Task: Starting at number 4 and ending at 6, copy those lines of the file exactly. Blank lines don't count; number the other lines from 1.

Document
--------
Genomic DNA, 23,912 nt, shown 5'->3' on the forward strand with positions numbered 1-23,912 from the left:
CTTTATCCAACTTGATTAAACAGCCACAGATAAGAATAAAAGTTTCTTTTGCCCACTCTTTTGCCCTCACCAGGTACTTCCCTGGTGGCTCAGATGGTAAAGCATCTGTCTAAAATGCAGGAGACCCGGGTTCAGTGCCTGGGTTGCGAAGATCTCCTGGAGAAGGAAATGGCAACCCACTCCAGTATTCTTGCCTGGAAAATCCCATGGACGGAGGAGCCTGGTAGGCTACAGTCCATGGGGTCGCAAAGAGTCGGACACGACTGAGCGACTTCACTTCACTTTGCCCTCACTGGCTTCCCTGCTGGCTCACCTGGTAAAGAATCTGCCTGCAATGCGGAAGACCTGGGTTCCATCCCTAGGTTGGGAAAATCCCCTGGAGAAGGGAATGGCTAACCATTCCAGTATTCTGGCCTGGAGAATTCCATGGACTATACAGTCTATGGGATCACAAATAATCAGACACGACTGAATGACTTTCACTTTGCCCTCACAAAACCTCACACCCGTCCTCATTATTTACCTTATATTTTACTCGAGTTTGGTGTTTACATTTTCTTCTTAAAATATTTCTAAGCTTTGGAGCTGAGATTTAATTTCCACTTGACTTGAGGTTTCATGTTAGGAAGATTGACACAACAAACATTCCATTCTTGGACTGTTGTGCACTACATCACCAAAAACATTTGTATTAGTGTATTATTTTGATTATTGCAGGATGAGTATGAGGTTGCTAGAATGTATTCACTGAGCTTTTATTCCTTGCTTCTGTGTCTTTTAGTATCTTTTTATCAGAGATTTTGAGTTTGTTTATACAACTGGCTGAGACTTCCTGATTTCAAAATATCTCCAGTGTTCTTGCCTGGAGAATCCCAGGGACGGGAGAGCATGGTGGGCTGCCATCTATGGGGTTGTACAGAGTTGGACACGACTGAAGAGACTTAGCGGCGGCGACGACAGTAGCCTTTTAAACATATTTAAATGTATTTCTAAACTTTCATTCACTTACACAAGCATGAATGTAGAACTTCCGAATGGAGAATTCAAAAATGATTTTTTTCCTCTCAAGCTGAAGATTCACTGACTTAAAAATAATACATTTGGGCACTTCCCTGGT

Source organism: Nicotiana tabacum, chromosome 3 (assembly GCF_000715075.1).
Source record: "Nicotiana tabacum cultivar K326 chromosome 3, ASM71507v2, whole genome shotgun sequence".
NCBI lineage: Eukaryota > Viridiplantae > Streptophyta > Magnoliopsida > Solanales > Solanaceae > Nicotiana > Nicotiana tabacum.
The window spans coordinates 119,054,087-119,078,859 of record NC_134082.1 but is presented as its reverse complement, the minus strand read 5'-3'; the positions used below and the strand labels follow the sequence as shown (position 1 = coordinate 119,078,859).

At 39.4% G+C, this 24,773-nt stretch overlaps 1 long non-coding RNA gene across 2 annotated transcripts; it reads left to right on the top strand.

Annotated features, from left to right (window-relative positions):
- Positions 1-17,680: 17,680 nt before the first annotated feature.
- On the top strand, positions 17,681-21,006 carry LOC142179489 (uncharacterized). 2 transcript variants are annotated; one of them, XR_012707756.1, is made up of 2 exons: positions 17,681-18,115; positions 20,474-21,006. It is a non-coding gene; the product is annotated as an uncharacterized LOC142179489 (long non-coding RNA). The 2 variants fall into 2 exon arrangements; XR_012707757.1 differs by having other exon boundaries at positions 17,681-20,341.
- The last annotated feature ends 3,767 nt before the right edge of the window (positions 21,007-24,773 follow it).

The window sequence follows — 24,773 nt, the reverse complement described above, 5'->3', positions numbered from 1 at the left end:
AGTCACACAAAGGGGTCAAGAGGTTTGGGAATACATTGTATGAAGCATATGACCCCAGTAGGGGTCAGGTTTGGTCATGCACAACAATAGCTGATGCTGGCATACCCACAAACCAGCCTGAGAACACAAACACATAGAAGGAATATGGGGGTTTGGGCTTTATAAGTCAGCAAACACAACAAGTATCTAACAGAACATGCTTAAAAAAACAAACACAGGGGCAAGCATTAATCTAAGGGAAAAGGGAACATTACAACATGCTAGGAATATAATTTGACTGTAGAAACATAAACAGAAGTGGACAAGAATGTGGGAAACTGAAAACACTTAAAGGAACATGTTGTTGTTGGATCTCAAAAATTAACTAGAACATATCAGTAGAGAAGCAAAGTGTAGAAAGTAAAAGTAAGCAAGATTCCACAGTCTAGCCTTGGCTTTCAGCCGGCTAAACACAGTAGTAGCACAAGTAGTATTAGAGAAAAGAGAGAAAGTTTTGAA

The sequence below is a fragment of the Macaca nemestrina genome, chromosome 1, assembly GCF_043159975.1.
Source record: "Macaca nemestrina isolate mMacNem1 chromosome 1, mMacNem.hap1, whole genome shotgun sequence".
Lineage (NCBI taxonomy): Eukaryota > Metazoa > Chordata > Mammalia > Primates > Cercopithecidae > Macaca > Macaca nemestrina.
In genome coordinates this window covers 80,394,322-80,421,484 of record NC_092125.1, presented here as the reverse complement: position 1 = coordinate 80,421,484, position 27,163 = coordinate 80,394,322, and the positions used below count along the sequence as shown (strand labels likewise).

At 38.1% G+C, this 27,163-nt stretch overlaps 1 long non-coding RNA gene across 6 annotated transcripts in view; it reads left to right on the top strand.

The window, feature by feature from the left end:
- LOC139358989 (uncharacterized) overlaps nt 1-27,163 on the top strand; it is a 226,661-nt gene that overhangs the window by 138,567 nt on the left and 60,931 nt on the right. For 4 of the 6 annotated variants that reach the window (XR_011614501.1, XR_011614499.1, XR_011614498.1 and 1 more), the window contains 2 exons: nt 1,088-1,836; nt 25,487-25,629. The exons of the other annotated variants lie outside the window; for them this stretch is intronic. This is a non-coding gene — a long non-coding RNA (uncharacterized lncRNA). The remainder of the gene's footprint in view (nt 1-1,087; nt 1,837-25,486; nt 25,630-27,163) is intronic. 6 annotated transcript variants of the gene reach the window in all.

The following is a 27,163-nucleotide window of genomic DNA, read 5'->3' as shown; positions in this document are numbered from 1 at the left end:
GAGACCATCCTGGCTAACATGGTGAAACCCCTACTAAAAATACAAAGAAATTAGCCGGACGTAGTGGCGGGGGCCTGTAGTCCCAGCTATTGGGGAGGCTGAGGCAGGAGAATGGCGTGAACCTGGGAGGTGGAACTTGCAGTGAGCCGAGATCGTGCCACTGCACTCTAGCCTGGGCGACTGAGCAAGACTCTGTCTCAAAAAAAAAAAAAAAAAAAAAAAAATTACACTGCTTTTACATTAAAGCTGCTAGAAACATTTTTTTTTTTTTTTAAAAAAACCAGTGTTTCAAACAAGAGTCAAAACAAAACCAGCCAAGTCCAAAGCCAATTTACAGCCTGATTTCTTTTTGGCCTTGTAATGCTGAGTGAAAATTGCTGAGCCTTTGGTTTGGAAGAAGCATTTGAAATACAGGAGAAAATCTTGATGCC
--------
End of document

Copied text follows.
Source record: "Nicotiana tabacum cultivar K326 chromosome 3, ASM71507v2, whole genome shotgun sequence".
NCBI lineage: Eukaryota > Viridiplantae > Streptophyta > Magnoliopsida > Solanales > Solanaceae > Nicotiana > Nicotiana tabacum.
The window spans coordinates 119,054,087-119,078,859 of record NC_134082.1 but is presented as its reverse complement, the minus strand read 5'-3'; the positions used below and the strand labels follow the sequence as shown (position 1 = coordinate 119,078,859).